“Why do you people want to see this?”

“Why do you people want to see this?” he says testily.

He’s upset, and rightly so: death has been crouching foul in the corner all morning. I stand there feeling small and stung, the honest truth in his question deserves an answer. “Why? Why do you want to come all the way over here to see this?” he continues, not unkindly, “So you can go back and say you’ve seen a man die?”

He is a true friend – I need to hear this.

We’ve just emerged from a stifling mud hut into the hard Africa sun. The last few hours have been spent bent over a young father who lies inside, emaciated and atrophied on a borrowed death-mat.  The dying man has been abandoned by wife, children, family, and village. He cannot walk, sit-up, or even roll onto his side. His breathing is ragged.

We’ve stepped outside together to briefly stretch our backs and breathe in some fresh air.

“Why do you people want to see this?”

Throughout the long morning, I’ve watched good men provide a dying AIDS patient hospice care in horrific conditions. They have cleaned up waste, washed feet, and bandaged the rotting flesh of a poor man as if he were a prince.

The man is only twenty-seven. I am deeply ashamed that I cannot remember his name: I swore I would never forget it. It’s been less than two years since I knelt on a dirt floor and held his hand; the thoughts and smells are with me still, and it will take two million years to ever forget the question.

“Why do you people want to see this?”

Covered only in a filthy sheet, the dying man does not notice my presence. Instead, his eyes cling fast to the caregivers who sooth and tease while they work; ministering bits of physical comfort in tender and brotherly ways. They are good men.

Hannes Pietres, the man I’ve brought my Austin team to meet, goes about his work with a hundred-miles-an-hour urgency. He loves his people – especially the poorest and the sickest. He is fierce in his love for his children, and he loves his land.

Now, he spoons bird-like sips of strawberry yogurt over the dying man’s stretched lips and talks non-stop. “Oh my handsome friend, I’m so glad to see you!” he exclaims,  “I’ve brought you good things, today! You asked for sweets, and look what I have…  I’ve also brought you some American friends who have promised to SING.  They have come all the way here ON AN AIRPLANE to sing JUST FOR YOU!  I told them how much you like singing.  I do hope I can get them to sing something more cheerful today…their songs are usually so serious and can put you to sleep if you are not careful…..”  He rolls his eyes, winks, and smiles at me.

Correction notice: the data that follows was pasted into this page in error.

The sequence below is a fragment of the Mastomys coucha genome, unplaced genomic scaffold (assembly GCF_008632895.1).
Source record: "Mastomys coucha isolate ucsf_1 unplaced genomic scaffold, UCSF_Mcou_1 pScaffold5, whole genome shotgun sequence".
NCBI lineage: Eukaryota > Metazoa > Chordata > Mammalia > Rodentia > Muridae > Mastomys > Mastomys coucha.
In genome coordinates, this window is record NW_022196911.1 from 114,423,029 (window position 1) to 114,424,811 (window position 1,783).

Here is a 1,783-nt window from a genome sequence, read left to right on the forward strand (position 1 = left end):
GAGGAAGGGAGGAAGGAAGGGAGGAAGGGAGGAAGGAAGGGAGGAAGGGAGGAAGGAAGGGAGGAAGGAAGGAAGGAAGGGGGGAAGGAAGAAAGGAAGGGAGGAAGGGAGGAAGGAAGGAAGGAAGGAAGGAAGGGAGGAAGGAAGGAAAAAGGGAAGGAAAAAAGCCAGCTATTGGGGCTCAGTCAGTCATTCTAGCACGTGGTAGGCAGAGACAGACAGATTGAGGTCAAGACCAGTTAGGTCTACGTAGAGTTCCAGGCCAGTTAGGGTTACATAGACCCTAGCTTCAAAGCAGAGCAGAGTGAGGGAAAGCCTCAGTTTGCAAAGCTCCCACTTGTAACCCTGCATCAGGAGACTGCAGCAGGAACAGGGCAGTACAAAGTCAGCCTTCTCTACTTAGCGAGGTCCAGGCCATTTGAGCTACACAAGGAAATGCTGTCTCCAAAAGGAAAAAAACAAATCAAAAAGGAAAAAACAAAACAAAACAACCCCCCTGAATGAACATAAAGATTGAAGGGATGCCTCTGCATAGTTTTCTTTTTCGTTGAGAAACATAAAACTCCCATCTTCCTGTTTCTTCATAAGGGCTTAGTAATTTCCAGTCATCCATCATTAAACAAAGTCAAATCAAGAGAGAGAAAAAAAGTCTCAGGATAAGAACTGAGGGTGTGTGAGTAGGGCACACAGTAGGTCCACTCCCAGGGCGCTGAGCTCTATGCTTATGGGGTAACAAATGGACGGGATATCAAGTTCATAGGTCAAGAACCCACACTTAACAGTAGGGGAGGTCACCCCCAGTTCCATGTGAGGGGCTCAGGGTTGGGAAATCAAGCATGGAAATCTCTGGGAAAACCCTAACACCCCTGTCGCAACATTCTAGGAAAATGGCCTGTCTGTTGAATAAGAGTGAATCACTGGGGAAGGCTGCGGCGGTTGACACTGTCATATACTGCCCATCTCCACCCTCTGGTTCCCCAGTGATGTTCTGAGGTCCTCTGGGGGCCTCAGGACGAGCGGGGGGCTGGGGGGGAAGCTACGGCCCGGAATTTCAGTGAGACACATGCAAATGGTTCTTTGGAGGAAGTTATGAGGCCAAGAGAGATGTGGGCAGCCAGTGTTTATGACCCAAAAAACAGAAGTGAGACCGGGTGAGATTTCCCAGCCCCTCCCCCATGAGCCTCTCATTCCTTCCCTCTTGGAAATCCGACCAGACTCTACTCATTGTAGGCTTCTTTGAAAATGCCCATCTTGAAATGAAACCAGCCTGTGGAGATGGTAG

We’re back into the hut now.  I am breathing in death and doubt and uselessness.  I start to pray out loud. “He doesn’t need your prayers, now.”  Hannes says flatly. “He needs pain medicine.”

He is right. Prayer suddenly seems out-of-place, noisy, impotent.  But it’s all that I have.

“He needs real pain medicine, but I cannot afford it – so I am just giving him ibuprofen for his pain.” Hannes is agitated.  “Ibuprofren, Kimba!  For this pain!  The man needs Valium!”

“Why do I want to see this?  Know this?”

If you are a refugee, and stricken with AIDS in parts of South Africa and Mozambique, the hospitals cannot care for you. Unfortunately, neither can your wife, or your parents, as in the man’s case. You must go elsewhere so as not to be a further curse or burden.

You then must wait several weeks or months to die. You lie on a filthy mat while flies lay their eggs in the wounds on your legs and back. No one comes. You are alone – until Hannes finds you.

Now, praise God, you are remembered, cleaned, teased like a brother and fed strawberry yogurt. You are a prince. Your children are found and cared for.  Your funeral is arranged, your coffin paid for.  You are important.  You are a friend.

“Why do you people want to see this?”

God help us.

If we do not help the dying, or the orphaned, or the saints called to this holy work after all we have seen: are we not the most perverted type of tourists?

But now I am bound. I have seen. I have been witness. I am accountable.

A week at the beach,  a bottle of wine, a $25 pedicure, even a monthly mortgage check requires considerable and weighty thought.

“Why do you want to see this?”

Faith precedes all efforts to understand.  Oh God, I want to understand – please give me faith.

This I know. Christ has come to make the lame leap. He did not die a poor man’s lonely horror on a cross to manage death and despair, but rather God’s holy son took on flesh and bone, and died alone to destroy death completely and forever.

I’ve been witness to lonely and brutal suffering wrong-ness, and at the same time to the tender, life-giving ways of the righteous. Both teach me how to spend myself, in work inspired by God’s Spirit, for the honor of God, and for the good of mankind .

If you’d like to encourage Hannes and his part of God’s kingdom work, please let me know and I will connect you.

(All images with permission.)

5 responses to “Why do you people want to see this?”

  1. A. Nance says:

    This was such a good post Kim. You have managed to articulate the thoughts we sift through and struggle with when we live in our two worlds.

  2. Carrie says:


    Poinient and beautiful as always.



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